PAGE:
Asma Ahsan Asma Ahsan
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I love iced tea. Do I qualify for the club? :)

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Justin Campbell Justin Campbell
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'Sunglasses, Time-Travel, & Iced-Tea' Part 9


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Under the Double Star - Chapter One

9. – Leonard


I watched in incredulity as John introduced us as his ‘reality team,’ then watched as Tim, whom I remember Jason mentioning as a classmate at college, introduce us in turn to his group of iced-tea drinkers, something he made sound as if it were an elite, highly-cultured club consisting only of the highest thinkers of society. 1 comment


       John’s struggle to speak before them almost drove that imposed image home.


       They allowed us into the small backyard, where we found plastic patio seats positioned near the fence. Martin walked over to another chair that was padded, and Tim himself relaxed in a comfortable lounge chair, wearing all green attire. Being the founder and leader of his fellow iced-tea drinkers apparently gave him higher privileges.


       “And now,” Tim said briskly, “Today’s song.” He put a cassette into a small ghetto blaster and hit ‘play.’ A drum rhythm began playing, and within a few moments, someone started rapping in a foreign language.


       We all sat there awkwardly, in a tense state of apprehension. This was just plain weird.


       On the radio, I heard someone sing a chorus: “Drah de ned um, oh oh oh – schua, schua, der Kommissar geht um! Oh oh oh”


       “I recognize that,” Jason said. “The rhythm carried out in 4/4 time seems to rely on the Dm chord in the chorus!”


       “Er wird di anschau ‘n und de wei?t warum. Die Lebenslust bringt di um,” the voice on the radio sung.


       All the iced-tea drinkers listened intently to the music, apparently trying to grasp the full meaning of it – whether it was the foreign lyrics or the song’s message. Eventually, it finished, and Tim let out a sigh of content. Dean nodded his head in apparent understanding, and Martin raised his head from the bow it was in.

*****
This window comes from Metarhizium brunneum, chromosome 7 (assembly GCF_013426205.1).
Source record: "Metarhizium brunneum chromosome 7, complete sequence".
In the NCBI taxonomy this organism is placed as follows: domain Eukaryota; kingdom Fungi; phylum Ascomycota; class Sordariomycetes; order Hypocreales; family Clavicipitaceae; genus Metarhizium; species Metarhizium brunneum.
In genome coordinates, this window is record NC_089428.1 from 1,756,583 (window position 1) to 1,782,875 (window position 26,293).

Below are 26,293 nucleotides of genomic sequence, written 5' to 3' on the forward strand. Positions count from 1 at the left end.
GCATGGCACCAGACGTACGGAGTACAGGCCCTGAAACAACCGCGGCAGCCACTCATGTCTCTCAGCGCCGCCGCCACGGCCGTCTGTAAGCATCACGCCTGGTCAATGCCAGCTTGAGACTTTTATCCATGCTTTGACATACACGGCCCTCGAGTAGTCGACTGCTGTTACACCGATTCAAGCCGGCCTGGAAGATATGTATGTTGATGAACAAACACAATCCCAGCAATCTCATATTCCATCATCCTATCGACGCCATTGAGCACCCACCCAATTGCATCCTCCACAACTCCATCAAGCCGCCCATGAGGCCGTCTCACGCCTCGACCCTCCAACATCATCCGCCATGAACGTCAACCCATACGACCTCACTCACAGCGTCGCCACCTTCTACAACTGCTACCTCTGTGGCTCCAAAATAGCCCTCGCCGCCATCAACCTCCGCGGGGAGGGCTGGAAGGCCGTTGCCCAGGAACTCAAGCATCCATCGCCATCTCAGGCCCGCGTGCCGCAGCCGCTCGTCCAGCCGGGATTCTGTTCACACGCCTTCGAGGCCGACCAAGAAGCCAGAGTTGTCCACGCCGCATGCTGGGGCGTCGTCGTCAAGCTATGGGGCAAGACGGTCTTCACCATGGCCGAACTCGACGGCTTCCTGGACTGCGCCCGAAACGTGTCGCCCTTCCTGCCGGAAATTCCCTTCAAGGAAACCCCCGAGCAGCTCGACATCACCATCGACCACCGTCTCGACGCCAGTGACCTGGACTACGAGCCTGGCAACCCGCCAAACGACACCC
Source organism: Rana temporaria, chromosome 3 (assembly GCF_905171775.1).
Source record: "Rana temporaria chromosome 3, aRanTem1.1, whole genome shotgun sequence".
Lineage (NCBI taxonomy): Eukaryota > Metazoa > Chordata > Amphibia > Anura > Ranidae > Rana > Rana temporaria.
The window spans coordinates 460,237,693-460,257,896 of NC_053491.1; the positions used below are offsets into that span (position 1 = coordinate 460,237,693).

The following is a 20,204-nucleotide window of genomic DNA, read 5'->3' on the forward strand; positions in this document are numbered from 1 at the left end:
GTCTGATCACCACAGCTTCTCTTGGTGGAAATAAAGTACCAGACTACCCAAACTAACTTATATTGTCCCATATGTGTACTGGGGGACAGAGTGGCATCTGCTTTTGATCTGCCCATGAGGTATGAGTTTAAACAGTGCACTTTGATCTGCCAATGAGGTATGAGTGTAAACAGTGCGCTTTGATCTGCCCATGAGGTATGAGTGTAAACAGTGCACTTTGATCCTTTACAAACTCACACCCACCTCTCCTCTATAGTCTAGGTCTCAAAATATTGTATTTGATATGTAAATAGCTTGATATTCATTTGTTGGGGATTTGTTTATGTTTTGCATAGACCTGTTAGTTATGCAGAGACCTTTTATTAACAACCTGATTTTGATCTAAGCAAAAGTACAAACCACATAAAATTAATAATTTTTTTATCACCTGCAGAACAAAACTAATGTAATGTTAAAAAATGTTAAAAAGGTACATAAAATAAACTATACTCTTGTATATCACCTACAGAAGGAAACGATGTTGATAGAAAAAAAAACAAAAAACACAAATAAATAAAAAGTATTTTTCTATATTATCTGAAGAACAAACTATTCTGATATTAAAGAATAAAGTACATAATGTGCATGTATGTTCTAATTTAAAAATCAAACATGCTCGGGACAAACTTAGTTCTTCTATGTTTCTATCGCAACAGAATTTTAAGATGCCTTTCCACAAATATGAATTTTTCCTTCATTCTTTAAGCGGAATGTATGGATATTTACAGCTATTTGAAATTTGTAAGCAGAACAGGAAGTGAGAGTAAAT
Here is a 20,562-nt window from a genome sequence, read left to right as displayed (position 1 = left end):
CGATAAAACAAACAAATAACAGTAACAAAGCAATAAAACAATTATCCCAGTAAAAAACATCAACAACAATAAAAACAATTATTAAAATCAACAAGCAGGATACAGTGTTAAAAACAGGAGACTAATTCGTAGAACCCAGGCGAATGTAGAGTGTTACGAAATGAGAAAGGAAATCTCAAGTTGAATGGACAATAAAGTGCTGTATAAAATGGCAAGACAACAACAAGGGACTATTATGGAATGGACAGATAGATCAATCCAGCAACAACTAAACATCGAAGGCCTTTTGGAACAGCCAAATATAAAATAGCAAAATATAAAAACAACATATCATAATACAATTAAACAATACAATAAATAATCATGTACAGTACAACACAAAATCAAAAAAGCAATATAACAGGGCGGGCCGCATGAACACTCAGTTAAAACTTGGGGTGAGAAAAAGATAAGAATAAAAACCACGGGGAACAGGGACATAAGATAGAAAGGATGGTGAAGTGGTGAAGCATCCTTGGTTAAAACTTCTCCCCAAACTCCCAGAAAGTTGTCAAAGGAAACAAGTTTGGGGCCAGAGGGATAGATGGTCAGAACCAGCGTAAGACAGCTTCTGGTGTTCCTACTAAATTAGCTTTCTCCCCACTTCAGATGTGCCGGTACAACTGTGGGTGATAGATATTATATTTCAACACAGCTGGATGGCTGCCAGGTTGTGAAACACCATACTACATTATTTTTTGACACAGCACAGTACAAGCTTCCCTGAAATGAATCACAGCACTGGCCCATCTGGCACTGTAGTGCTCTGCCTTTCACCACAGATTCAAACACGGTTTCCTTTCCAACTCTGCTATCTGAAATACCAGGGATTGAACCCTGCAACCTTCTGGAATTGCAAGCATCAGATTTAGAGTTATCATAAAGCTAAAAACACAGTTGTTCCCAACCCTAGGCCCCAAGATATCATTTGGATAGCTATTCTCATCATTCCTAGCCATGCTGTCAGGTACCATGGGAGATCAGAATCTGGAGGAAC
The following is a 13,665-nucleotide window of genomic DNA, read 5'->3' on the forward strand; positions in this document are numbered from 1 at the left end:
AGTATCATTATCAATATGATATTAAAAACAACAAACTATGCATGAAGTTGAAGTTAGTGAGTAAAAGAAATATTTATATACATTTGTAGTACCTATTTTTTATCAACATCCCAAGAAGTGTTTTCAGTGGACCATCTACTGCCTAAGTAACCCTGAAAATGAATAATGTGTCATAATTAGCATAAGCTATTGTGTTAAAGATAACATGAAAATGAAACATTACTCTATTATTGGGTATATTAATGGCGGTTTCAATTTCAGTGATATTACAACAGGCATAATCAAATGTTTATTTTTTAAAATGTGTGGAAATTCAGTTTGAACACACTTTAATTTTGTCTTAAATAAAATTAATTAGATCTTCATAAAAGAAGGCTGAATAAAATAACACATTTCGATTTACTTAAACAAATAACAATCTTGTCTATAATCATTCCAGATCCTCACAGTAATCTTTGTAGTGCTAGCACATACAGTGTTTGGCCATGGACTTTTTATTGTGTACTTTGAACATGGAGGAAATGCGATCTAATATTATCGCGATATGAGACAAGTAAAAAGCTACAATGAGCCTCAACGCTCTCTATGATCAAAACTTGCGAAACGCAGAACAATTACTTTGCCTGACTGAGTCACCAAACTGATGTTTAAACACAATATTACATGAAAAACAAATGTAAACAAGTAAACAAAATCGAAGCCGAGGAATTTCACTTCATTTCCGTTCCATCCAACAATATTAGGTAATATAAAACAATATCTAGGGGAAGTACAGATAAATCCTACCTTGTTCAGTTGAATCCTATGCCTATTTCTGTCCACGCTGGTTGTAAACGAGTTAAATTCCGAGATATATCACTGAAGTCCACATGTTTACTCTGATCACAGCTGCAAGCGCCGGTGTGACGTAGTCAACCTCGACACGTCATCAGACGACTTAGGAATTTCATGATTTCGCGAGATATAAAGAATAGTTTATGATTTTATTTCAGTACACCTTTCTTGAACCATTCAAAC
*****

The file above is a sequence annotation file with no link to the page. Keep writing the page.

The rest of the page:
“What was that?” Brian asked interestedly. “Sounded like a great tune.”


       “That was the single ‘Der Kommissar,’ sung by Austrian singer Johann Hölzel,” Tim said deeply. “The song of the day.”


       “Ah,” Jason said in realization. Brian then remembered, “Oh yeah! I remember the After the Plague version!”


       “After the Fire,” Jason corrected.


       Brian thought about that for a second. “Damn it!”


       “After the Fire Plague? Who are they?” Benny asked.


       “Never mind,” Jason said.


       “Now,” Tim went on, “to the current affairs of the day. We are graced with the presence of the Reality-Seekers, who consist of several time-bouncing members, most of whom have tireless apprehensions and fates on their chests. Today, that shall be our topic of discussion.”


       “Excuse me?” John asked.


       “I second that,” I said, beginning to absorb these sugary-minded peoples’ odd way of communicating. “Excuse me too?”


       “Excuse me three,” Jason continued. “Are you suggesting that we cross time and have personal issues?”


       “Why,” Tim said, “of course we are suggesting those notions. Now, Dean, why don’t you begin.”


       Dean leaned forward. “Of course, Timmy. Now…” He bowed his head for a second, as if collecting together a multitude of thoughts. “Jonathan Alexander Paiten, born August twentieth, nineteen eighty-eight, to David Paiten and Henrietta Borden, is here today with – nothing at all.”


       John stared in perplexity. “What?”


       “To put it in simple terms, you’re pure and happy and just plain cool.”


       John gave Dean a hard look, and slowly began. “That’s…great to hear,” he said with some impatience in his voice. “I don’t understand what you guys do or how you come around with this stuff, but my friends and I are – “


       “We know what you and your friends are,” Dean interrupted him. “Now, do settle down. Whatever will be will be, and your fate is not yours to see, just ours.”


       “Just yours!?”


       “Do not call upon your cerebrum to sorely act out your gross motor skills, we are here to be reassuring, debating and all manners of respect and honor,” Tim said with a slightly raised voice, resounding his importance almost overwhelmingly. “You have all the members of your body, use them wisely!”


       John almost buckled and quieted down.
      
       Brian said, “You guys are almost scary.”


       Dean ignored him. “We have never heard of such an untroubled person, and you should consider yourself graced with optimism. Now…Jason Robert Fisher, born June twenty-first, nineteen ninety-one, to Mark Fisher and Amy Overlake, sits here with us today with a constant feeling of loss, concern, nostalgia, and yearning for Mae Emma Redpine, born May twenty-third, nineteen ninety-three. He also has a negative approach towards people and a pessimistic attitude towards life in general, and feels that people will inevitably want to avoid him – particularly after his perception of the loss of two prior friends, Alanna Joan Canter, and Shirley Marie Andrews, and an unfortunate event which caused his questionable property ban from Fisher Glen Secondary School. Jason – you must lose your grip.”


       Jason stared at him, incredulous at Dean’s detailed introduction and statement. “Lose my grip?”


       “On figments of your past. Do not worry about your future. I recommend you open up about your problems to people who really do care for you more often than keep them to yourself.”